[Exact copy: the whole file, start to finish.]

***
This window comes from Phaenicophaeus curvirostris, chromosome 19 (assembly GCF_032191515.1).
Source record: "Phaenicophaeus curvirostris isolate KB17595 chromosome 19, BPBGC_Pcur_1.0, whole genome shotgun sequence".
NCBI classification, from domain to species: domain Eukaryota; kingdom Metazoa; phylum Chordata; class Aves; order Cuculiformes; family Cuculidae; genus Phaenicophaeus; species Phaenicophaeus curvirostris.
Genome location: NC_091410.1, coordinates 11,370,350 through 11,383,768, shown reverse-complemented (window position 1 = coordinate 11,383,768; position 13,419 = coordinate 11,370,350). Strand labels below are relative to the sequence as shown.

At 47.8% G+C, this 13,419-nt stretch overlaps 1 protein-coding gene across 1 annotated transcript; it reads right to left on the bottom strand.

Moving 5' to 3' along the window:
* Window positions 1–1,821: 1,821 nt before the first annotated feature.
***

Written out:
This window comes from Phaenicophaeus curvirostris, chromosome 19 (assembly GCF_032191515.1).
Source record: "Phaenicophaeus curvirostris isolate KB17595 chromosome 19, BPBGC_Pcur_1.0, whole genome shotgun sequence".
NCBI classification, from domain to species: domain Eukaryota; kingdom Metazoa; phylum Chordata; class Aves; order Cuculiformes; family Cuculidae; genus Phaenicophaeus; species Phaenicophaeus curvirostris.
Genome location: NC_091410.1, coordinates 11,370,350 through 11,383,768, shown reverse-complemented (window position 1 = coordinate 11,383,768; position 13,419 = coordinate 11,370,350). Strand labels below are relative to the sequence as shown.

At 47.8% G+C, this 13,419-nt stretch overlaps 1 protein-coding gene across 1 annotated transcript; it reads right to left on the bottom strand.

Moving 5' to 3' along the window:
* Window positions 1–1,821: 1,821 nt before the first annotated feature.